Holy To G-d
This week's parshah sheet is dedicated in memory of Dov Ber ben Yehudah
Aryeh, z"l, who passed away on the 7th of Nissan. Though he was a simple
man, he lived a remarkable life, and exuded chayn to all those with whom
he came into contact. He was one of the last of his generation, but he has
left an indelible mark on the one of that has followed.
Moshe told Aharon, “That is what G-d told me, that He would be
sanctified through those close to Him, that before all the people He would
be glorified.” (Vayikra 10:3)
Rashi points out back in Parashat Vayakhel (Shemot 38:8), that Moshe had
decided to reject the copper mirrors donated by the women for the sake of
making the wash basin for the Mishkan. Apparently, these were the same
mirrors that the women used back in Egypt to entice their husbands when
they came home each day from back-breaking and will-crushing labor. It was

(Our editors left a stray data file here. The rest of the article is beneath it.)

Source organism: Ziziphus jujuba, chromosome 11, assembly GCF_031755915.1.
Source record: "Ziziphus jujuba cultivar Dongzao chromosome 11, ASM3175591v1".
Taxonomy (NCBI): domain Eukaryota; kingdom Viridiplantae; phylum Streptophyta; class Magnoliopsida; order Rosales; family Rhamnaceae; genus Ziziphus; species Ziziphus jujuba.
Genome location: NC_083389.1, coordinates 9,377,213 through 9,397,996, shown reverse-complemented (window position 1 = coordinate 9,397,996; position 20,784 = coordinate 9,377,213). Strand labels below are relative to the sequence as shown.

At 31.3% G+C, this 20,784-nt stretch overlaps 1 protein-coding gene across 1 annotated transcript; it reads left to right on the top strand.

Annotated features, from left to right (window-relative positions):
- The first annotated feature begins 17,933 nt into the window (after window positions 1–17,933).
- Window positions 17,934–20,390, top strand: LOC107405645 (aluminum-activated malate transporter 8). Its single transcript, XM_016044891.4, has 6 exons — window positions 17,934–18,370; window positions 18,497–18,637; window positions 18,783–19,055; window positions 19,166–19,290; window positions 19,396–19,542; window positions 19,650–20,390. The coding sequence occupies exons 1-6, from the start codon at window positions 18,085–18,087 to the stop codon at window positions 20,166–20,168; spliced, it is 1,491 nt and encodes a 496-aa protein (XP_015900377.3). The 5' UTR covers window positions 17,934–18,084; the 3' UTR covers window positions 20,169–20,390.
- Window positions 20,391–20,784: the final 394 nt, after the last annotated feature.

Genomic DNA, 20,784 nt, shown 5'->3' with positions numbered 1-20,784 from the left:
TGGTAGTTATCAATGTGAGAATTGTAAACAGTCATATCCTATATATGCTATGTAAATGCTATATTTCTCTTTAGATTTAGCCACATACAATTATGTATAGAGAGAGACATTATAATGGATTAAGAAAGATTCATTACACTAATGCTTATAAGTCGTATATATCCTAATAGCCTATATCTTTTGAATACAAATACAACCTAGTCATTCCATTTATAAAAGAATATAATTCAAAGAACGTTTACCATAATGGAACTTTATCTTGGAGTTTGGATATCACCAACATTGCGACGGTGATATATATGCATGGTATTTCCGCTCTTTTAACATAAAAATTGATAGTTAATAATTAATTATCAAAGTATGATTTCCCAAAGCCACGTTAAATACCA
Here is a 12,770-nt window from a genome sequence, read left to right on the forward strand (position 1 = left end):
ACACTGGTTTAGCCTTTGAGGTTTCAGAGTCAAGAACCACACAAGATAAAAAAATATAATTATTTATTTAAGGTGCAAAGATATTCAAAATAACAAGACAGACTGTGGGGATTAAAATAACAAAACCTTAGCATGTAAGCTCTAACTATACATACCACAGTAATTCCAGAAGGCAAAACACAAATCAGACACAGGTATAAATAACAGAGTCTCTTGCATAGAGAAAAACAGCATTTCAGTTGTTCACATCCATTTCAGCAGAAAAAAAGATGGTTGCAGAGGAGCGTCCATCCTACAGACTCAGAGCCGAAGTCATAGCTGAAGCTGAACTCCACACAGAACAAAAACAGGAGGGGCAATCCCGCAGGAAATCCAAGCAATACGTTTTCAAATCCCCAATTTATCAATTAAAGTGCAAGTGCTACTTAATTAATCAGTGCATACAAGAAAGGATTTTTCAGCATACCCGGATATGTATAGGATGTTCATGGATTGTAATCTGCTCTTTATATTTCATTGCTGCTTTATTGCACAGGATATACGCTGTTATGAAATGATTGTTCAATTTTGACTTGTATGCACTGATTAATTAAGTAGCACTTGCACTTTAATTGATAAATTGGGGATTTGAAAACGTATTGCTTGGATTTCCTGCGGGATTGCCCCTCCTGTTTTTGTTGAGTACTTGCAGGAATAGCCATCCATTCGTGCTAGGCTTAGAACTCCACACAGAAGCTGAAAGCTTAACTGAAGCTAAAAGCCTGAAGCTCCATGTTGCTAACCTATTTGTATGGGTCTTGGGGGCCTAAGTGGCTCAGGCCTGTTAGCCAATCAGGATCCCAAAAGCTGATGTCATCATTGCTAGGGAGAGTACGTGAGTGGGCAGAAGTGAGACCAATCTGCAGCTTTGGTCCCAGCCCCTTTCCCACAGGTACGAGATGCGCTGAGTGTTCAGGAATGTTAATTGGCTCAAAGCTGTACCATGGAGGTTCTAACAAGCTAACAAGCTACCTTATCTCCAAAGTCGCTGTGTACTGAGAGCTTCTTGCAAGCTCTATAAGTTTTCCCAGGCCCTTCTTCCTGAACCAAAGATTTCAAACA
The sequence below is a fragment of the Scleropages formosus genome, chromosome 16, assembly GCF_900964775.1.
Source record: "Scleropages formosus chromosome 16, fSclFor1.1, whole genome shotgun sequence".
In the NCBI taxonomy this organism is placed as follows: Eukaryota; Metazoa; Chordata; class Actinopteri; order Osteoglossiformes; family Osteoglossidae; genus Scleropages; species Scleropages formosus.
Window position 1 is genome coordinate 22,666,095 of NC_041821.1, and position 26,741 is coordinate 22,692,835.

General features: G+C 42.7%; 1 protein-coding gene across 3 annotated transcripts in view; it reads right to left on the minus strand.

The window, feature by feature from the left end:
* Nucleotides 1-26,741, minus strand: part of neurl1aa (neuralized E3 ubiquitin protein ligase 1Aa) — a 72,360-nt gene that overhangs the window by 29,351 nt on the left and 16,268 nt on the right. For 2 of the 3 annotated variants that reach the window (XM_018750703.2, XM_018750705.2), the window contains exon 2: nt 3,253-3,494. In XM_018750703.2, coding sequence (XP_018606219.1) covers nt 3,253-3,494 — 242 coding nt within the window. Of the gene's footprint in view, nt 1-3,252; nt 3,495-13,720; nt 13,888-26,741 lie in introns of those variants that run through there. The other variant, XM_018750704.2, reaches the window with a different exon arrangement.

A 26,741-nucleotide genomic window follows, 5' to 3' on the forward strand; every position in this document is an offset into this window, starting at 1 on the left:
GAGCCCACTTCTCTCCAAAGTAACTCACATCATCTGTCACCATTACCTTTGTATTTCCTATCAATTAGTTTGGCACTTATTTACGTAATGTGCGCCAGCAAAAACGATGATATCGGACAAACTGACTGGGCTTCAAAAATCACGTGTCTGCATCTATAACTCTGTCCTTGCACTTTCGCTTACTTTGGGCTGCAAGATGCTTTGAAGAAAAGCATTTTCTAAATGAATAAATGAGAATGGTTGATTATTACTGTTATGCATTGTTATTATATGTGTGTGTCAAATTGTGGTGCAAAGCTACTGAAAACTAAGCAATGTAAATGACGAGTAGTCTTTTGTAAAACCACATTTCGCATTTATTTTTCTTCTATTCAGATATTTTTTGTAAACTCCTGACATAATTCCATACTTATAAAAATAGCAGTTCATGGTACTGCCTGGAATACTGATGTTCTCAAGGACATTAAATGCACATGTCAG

their hope to multiply the numbers of the Jewish people just as Pharaoh
had sought to reduce them.
It wasn’t that Moshe Rabbeinu thought that anyone had acted in an
inappropriate manner back in Egypt, rather, even if the intentions of the
all the Jews had been for the sake of a mitzvah, nevertheless, the yetzer
hara had also been involved, and whenever the yetzer hara is involved, it
is next to impossible to act totally L’Shem Shamayim (for the sake of
G-d set the record straight as only G-d could do, for only He knows what
goes on in the hearts of man. Moshe Rabbeinu could assume that everyone
had acted for holy reasons, but unable to read every corner of the hearts